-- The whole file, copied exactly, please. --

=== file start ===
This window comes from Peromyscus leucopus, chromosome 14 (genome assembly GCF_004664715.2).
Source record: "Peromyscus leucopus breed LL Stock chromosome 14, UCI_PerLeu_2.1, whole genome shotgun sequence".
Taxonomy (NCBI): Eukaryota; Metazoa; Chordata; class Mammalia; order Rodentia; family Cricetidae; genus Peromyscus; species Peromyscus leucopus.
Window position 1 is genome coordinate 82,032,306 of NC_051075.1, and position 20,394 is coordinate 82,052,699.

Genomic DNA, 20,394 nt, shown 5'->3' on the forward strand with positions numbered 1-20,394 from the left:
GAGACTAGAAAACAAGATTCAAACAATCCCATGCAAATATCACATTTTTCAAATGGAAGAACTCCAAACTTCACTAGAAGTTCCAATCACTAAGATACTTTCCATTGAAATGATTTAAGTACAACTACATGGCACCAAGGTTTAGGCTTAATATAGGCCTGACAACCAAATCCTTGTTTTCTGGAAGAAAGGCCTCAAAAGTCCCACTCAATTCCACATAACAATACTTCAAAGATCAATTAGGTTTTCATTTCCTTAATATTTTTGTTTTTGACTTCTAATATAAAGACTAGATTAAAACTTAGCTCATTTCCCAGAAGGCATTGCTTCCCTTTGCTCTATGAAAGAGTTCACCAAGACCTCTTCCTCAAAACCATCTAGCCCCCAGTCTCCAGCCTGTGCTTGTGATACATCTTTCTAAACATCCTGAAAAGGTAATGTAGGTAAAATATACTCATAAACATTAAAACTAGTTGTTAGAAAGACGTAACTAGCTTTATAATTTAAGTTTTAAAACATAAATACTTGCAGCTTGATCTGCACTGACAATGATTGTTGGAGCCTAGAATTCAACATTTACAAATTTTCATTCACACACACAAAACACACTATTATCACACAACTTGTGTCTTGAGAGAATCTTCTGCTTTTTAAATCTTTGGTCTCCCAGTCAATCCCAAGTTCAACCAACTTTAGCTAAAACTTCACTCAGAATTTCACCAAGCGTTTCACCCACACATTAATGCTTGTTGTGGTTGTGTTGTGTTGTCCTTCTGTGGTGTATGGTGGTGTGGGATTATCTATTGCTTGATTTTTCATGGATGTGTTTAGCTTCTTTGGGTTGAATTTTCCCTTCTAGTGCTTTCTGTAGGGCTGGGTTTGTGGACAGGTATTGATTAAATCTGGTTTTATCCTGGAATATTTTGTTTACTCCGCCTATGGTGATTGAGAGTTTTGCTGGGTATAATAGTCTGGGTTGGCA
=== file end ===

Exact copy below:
This window comes from Peromyscus leucopus, chromosome 14 (genome assembly GCF_004664715.2).
Source record: "Peromyscus leucopus breed LL Stock chromosome 14, UCI_PerLeu_2.1, whole genome shotgun sequence".
Taxonomy (NCBI): Eukaryota; Metazoa; Chordata; class Mammalia; order Rodentia; family Cricetidae; genus Peromyscus; species Peromyscus leucopus.
Window position 1 is genome coordinate 82,032,306 of NC_051075.1, and position 20,394 is coordinate 82,052,699.

Genomic DNA, 20,394 nt, shown 5'->3' on the forward strand with positions numbered 1-20,394 from the left:
GAGACTAGAAAACAAGATTCAAACAATCCCATGCAAATATCACATTTTTCAAATGGAAGAACTCCAAACTTCACTAGAAGTTCCAATCACTAAGATACTTTCCATTGAAATGATTTAAGTACAACTACATGGCACCAAGGTTTAGGCTTAATATAGGCCTGACAACCAAATCCTTGTTTTCTGGAAGAAAGGCCTCAAAAGTCCCACTCAATTCCACATAACAATACTTCAAAGATCAATTAGGTTTTCATTTCCTTAATATTTTTGTTTTTGACTTCTAATATAAAGACTAGATTAAAACTTAGCTCATTTCCCAGAAGGCATTGCTTCCCTTTGCTCTATGAAAGAGTTCACCAAGACCTCTTCCTCAAAACCATCTAGCCCCCAGTCTCCAGCCTGTGCTTGTGATACATCTTTCTAAACATCCTGAAAAGGTAATGTAGGTAAAATATACTCATAAACATTAAAACTAGTTGTTAGAAAGACGTAACTAGCTTTATAATTTAAGTTTTAAAACATAAATACTTGCAGCTTGATCTGCACTGACAATGATTGTTGGAGCCTAGAATTCAACATTTACAAATTTTCATTCACACACACAAAACACACTATTATCACACAACTTGTGTCTTGAGAGAATCTTCTGCTTTTTAAATCTTTGGTCTCCCAGTCAATCCCAAGTTCAACCAACTTTAGCTAAAACTTCACTCAGAATTTCACCAAGCGTTTCACCCACACATTAATGCTTGTTGTGGTTGTGTTGTGTTGTCCTTCTGTGGTGTATGGTGGTGTGGGATTATCTATTGCTTGATTTTTCATGGATGTGTTTAGCTTCTTTGGGTTGAATTTTCCCTTCTAGTGCTTTCTGTAGGGCTGGGTTTGTGGACAGGTATTGATTAAATCTGGTTTTATCCTGGAATATTTTGTTTACTCCGCCTATGGTGATTGAGAGTTTTGCTGGGTATAATAGTCTGGGTTGGCA